Letter: Ludovic and literalism

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JOHN MORRISH attacks the "literalism" of Ludovic Kennedy's book All in the Mind (Culture, 31 January), mocks him for saying he doesn't know what the Apostles' Creed means, compares it with "a baby's smile, or a piece of fruit, or a burst of Miles Davis", all of which are "mysterious and beautiful", and concludes that none of them "mean" anything, though this doesn't make religion "untrue".

This is disingenuous to the point of dishonesty. Christianity is a literal religion, the Gospels are literal stories, and the Jesus of the New Testament meant something. The creeds begin, "I believe...", and the people who composed them and the people who have repeated them week after week for hundreds and hundreds of years thought they believed something that had real meaning and which was true in a literal sense. If this is no longer the case, if religion is true in some other sense, if the creeds are meaningless, it would be more honest to amend them to begin, "I don't really believe..." Then at least we would all know where we were.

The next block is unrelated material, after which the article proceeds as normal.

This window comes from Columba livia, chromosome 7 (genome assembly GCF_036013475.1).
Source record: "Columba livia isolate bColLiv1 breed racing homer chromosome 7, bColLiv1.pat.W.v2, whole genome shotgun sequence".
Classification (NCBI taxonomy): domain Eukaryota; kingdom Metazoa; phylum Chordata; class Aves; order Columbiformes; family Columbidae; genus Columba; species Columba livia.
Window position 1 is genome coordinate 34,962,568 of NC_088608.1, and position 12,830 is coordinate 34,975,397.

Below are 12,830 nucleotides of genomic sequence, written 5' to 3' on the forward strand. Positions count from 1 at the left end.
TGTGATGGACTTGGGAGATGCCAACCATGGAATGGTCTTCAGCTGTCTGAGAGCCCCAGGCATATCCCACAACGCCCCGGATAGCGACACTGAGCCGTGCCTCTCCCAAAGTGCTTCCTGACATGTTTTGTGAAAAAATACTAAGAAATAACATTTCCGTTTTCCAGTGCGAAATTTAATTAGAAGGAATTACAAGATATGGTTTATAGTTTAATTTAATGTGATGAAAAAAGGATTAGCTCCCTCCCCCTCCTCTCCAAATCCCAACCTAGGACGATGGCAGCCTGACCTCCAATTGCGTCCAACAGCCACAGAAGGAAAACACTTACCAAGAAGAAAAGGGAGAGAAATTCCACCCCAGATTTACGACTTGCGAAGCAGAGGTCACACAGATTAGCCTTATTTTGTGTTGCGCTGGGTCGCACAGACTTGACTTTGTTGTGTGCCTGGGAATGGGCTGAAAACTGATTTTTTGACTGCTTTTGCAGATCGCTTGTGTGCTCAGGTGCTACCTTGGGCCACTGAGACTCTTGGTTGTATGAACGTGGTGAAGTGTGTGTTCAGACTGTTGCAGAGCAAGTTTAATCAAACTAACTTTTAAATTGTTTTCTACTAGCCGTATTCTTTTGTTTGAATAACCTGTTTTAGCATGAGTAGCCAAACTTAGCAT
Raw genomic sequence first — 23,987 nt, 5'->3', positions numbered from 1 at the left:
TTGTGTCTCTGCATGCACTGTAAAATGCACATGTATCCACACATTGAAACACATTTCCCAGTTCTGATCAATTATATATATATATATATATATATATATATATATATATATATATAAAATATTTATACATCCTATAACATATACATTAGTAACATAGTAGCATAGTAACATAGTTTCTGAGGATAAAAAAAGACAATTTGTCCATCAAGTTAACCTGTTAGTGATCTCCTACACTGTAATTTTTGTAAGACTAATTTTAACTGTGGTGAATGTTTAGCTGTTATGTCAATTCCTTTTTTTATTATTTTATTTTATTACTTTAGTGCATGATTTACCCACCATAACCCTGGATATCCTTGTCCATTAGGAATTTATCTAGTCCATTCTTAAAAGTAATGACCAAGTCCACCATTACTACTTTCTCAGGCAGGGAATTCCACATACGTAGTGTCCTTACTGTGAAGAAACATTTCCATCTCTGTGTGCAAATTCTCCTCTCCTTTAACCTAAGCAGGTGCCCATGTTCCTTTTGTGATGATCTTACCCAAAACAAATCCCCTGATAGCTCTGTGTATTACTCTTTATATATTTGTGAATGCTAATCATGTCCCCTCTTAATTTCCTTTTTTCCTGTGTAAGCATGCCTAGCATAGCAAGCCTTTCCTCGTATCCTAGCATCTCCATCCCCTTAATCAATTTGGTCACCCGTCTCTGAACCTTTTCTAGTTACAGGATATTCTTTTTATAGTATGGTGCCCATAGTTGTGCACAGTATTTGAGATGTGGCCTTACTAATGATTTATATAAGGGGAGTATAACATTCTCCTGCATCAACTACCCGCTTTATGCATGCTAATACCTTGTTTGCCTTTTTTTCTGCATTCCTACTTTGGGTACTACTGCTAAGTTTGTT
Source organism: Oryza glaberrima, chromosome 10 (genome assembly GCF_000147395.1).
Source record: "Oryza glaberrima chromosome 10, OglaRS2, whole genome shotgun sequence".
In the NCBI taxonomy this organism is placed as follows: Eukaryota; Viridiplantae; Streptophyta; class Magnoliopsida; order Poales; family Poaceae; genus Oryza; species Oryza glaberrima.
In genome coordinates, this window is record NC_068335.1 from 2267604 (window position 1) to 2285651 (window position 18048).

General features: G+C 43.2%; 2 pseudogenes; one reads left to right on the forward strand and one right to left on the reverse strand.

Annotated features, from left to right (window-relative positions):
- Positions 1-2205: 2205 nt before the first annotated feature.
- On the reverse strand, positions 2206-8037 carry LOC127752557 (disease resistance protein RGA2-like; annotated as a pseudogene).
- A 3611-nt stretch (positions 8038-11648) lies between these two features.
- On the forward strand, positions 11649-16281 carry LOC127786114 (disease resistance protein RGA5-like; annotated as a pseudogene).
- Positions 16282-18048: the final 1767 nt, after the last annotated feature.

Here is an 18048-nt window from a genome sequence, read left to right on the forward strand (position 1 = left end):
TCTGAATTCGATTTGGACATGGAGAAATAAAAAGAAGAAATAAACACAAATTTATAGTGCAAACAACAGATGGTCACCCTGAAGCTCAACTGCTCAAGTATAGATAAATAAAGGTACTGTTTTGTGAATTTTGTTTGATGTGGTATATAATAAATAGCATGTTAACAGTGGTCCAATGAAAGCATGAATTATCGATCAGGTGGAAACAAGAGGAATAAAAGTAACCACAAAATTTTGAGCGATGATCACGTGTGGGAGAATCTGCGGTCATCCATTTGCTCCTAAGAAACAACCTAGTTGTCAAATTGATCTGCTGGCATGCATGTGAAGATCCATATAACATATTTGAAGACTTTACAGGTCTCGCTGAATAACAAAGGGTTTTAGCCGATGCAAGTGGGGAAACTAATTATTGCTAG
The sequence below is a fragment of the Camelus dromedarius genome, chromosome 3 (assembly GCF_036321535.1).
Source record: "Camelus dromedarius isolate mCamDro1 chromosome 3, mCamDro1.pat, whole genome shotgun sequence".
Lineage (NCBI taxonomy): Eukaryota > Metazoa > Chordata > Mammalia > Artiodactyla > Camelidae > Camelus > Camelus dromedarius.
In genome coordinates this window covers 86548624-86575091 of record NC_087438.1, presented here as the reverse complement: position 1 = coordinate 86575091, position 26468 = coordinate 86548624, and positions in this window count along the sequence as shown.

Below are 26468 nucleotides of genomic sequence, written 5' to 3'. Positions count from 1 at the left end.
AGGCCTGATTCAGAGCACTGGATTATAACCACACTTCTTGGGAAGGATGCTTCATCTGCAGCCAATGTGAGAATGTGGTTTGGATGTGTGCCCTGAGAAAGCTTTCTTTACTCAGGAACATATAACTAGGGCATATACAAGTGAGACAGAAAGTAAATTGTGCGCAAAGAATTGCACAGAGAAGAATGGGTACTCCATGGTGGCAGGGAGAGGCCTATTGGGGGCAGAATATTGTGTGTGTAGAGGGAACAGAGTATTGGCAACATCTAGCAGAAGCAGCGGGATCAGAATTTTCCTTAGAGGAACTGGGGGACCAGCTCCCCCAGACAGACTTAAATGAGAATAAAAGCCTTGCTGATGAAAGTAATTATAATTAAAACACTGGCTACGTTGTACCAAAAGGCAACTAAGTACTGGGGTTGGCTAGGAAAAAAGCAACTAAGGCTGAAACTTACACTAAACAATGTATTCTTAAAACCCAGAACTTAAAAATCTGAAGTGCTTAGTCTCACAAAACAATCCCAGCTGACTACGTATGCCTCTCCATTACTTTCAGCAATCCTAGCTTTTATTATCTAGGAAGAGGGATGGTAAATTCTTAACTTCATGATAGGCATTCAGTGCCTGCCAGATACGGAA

NICOLAS WALTER

Rationalist Press Association London N1

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